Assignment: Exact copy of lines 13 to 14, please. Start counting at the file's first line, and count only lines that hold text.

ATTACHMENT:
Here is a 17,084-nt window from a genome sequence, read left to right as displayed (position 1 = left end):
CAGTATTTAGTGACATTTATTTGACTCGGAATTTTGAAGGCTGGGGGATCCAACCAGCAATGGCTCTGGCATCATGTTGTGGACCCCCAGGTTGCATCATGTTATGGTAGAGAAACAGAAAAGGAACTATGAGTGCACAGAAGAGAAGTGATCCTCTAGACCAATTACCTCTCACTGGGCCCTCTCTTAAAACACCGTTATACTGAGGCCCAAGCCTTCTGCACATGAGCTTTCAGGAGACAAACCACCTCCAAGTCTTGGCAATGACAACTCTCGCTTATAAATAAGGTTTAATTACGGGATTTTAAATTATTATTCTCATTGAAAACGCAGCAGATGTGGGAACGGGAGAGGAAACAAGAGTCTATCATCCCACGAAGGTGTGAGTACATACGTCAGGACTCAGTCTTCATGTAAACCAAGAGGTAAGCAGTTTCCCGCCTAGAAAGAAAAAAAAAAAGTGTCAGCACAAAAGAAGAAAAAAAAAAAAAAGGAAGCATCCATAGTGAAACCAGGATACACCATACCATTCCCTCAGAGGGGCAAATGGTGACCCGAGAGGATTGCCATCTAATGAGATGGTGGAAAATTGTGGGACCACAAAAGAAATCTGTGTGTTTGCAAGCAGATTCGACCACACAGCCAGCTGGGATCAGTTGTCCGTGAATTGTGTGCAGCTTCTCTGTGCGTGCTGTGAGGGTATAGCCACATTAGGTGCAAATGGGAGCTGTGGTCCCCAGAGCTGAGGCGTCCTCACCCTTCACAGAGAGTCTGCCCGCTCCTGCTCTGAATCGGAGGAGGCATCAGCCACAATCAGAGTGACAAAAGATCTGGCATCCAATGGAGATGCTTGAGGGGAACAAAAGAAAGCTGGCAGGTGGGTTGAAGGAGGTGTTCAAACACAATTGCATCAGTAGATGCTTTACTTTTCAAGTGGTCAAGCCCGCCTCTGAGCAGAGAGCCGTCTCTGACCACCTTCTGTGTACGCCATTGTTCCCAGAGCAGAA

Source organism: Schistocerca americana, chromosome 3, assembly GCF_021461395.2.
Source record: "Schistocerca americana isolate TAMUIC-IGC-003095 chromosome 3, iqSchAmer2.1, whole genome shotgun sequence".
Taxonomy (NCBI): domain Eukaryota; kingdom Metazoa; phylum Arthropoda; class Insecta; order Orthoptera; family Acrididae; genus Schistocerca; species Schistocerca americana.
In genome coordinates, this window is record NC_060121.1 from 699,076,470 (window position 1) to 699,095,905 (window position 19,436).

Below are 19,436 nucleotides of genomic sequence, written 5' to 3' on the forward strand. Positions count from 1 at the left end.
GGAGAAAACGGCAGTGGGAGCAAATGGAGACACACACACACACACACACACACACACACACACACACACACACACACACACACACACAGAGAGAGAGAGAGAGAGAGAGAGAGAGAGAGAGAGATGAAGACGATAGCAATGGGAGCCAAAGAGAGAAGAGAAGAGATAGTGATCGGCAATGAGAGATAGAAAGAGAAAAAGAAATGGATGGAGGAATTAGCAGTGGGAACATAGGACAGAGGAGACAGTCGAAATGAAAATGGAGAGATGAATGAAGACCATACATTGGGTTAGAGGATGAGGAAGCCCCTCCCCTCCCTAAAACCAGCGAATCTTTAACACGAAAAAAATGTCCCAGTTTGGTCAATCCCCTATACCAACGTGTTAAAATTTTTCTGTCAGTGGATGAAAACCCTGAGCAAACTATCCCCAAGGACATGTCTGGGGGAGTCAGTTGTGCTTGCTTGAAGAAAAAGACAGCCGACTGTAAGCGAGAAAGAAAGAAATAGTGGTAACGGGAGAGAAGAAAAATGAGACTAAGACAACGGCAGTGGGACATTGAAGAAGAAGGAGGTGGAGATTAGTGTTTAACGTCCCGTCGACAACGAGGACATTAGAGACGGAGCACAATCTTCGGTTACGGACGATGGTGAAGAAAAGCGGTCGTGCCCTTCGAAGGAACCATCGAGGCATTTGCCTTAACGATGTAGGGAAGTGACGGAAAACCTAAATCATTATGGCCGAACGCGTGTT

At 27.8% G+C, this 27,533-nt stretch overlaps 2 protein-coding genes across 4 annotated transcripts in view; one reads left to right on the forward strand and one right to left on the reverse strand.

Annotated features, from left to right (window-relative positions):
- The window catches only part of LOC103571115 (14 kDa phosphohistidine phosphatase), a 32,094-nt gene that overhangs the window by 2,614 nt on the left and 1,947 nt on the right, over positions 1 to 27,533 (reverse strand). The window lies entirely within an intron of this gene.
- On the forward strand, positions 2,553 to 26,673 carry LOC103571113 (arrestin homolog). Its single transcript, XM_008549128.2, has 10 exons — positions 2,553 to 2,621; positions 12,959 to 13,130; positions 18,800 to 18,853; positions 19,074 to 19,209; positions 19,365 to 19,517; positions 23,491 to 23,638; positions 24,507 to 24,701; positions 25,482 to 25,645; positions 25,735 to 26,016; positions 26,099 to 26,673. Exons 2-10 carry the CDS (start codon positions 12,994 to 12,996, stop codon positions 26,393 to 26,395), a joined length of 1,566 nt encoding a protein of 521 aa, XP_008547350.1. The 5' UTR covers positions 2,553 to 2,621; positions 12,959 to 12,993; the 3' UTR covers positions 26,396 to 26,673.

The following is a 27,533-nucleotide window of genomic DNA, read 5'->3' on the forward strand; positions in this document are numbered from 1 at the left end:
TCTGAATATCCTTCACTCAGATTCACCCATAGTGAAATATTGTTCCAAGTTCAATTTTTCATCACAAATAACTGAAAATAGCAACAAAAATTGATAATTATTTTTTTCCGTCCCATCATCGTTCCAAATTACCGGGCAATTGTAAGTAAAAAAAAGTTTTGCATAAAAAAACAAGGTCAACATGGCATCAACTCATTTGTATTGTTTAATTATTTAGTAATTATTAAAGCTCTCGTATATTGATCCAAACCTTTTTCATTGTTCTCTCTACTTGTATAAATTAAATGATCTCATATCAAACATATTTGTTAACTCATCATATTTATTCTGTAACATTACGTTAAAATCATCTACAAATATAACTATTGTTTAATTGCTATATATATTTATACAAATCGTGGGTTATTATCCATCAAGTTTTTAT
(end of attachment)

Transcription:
The following is a 27,533-nucleotide window of genomic DNA, read 5'->3' on the forward strand; positions in this document are numbered from 1 at the left end:
TCTGAATATCCTTCACTCAGATTCACCCATAGTGAAATATTGTTCCAAGTTCAATTTTTCATCACAAATAACTGAAAATAGCAACAAAAATTGATAATTATTTTTTTCCGTCCCATCATCGTTCCAAATTACCGGGCAATTGTAAGTAAAAAAAAGTTTTGCATAAAAAAACAAGGTCAACATGGCATCAACTCATTTGTATTGTTTAATTATTTAGTAATTATTAAAGCTCTCGTATATTGATCCAAACCTTTTTCATTGTTCTCTCTACTTGTATAAATTAAATGATCTCATATCAAACATATTTGTTAACTCATCATATTTATTCTGTAACATTACGTTAAAATCATCTACAAATATAACTATTGTTTAATTGCTATATATATTTATACAAATCGTGGGTTATTATCCATCAAGTTTTTAT